Margaret Coombes (John’s wife and Skibbereen RFC’s first lady president) and my mom (Regina) also had a massive say on my rugby as well. I wouldn’t have been anywhere if my mom didn’t drive me all around the country for training and games so she’s been a big part of this. She really pushed me and encouraged me.
KMC: Did you take to rugby right from the off?
GC: No, not really, nerves played a big part in my younger days, but I enjoyed it a lot.
I played a bit of basketball and GAA, my parents never wanted me to just play the one sport growing up – but when the rugby started to get serious I had to give up the other two. Rugby was always my first choice. The passion that my mom and dad have was passed on to me.
I kept playing away, I went to Bandon Grammar School in first year but it wasn’t until third year that I started making the representative squads and I pushed on then the whole way through with Munster.
We had a good run in the Munster Schools’ Senior Cup with Bandon Grammar (in 2016 and Gavin was captain) and all that helped. I was involved with Munster by then.
KMC: Last summer you got the call that you were selected as a new recruit for the Greencore Munster Rugby Academy for the 2016/17 season, the first player from Skibbereen RFC to achieve this feat, talk to me a little bit about the academy.
GC: It was a big surprise, to be honest. I was expecting to be called into the sub academy so to get the call last May to tell me I would be in the academy was a massive shock – but it’s a great honour.
I am contracted to Munster, I train with the senior squad and I’m in the set-up seven days a week. It’s been a massive boost to me and to my game, being around the calibre of players and coaches in the senior squad.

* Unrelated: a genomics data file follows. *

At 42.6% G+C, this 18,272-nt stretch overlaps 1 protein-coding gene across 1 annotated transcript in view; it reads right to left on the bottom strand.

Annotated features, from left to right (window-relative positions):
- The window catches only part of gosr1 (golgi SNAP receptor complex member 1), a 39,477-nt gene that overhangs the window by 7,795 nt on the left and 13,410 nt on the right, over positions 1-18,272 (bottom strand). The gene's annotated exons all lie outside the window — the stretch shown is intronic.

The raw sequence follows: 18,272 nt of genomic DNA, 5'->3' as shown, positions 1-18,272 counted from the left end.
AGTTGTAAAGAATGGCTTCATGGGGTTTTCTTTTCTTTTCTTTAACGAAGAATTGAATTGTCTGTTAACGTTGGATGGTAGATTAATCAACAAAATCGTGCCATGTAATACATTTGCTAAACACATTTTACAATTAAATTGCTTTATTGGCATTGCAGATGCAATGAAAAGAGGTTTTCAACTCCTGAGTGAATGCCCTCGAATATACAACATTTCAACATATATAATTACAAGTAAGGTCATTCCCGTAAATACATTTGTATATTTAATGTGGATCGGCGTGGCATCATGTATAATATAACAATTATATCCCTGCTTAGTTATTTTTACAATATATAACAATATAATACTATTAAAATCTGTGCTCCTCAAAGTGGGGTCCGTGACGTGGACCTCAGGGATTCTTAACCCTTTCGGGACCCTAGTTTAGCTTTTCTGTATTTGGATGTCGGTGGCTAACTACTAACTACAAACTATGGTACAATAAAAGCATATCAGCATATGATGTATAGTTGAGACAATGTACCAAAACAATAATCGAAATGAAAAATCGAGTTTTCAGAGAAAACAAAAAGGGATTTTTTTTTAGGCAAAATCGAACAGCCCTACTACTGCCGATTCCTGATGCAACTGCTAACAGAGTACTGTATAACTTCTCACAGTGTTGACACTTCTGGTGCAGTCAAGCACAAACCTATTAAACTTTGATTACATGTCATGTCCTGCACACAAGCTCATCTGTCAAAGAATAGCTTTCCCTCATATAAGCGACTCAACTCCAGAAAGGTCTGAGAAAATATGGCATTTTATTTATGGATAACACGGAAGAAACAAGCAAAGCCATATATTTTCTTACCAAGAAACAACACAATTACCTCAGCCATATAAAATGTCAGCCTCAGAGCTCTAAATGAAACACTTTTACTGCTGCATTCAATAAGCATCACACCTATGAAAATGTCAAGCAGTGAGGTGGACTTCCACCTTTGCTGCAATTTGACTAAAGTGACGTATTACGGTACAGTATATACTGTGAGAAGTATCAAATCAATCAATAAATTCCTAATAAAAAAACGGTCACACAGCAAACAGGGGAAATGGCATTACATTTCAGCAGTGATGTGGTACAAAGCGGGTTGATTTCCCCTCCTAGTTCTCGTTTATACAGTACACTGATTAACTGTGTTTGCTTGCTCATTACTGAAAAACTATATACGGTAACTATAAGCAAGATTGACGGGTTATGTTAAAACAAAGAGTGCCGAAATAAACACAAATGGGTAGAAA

KMC: Going by what we talked about earlier, I’m guessing you’re not fazed by training with the international stars and seasoned pros at Munster?
GC: I don’t think about it like that. I stick to my own game, work on my own skills and concentrate on getting better. I want to be in their position in seven or eight years but I know I need to work hard to get there. You have to be focussed.
KMC: Fineen Wycherley from Bantry is also in the Munster academy with you and in the Ireland U20 Six Nations squad, and your cousin Liam Coombes (son of John and Mags) is on the Ireland panel and in the Munster sub academy, and David McCarthy (former Skibbereen RFC) is also in the Munster sub academy – that shows there’s a strong pool of talent in West Cork.
GC: Rugby has grown massively over the last ten years. You can see that in the competitiveness between the local clubs, Skibb, Bantry and Clon. There are big playing numbers in most clubs in West Cork too and that’s great to see. There are a few of us pushing on now and that will give hope to the younger fellas coming up. Nationally there is a bigger interest in rugby and that has trickled down, and when you think too that the standard of coaching has improved and that there is a great pool of talent in West Cork, it all helps.
The Skibb U16s and U18s had great runs in the Pan Munster Cup, Bandon Grammar School got through to the semi-finals of the Munster Schools’ Senior Cup for the first time this year so that shows rugby in West Cork is improving all the time. There’s a lot of talent in West Cork.
KMC: You’re sharing a house with Liam and David in Limerick, does that help?
GS: It was easier for all of us to live together because we all know each other from before, we’re all on the same schedule and we all want the same thing: to be successful in rugby.
It’s nice to share this with Liam too, we’ve grown up together playing rugby, we have been very close growing up so it’s special to be playing with Munster and in with Ireland together.
KMC: Paul O’Connell is one of your heroes and he’s now a coach in Munster too, what’s that like?
GC: He’s very approachable and he’s very good with us. He’d pull you aside and show you some video clips from the weekend, tell you what you should be doing and what you shouldn’t be doing. He’s a great coach. And when he talks to you, you listen. I know I need to keep improving, putting in good performances and keep progressing if I want to make it, I’ve a long way to go but I’m determined to work hard and see where that takes me.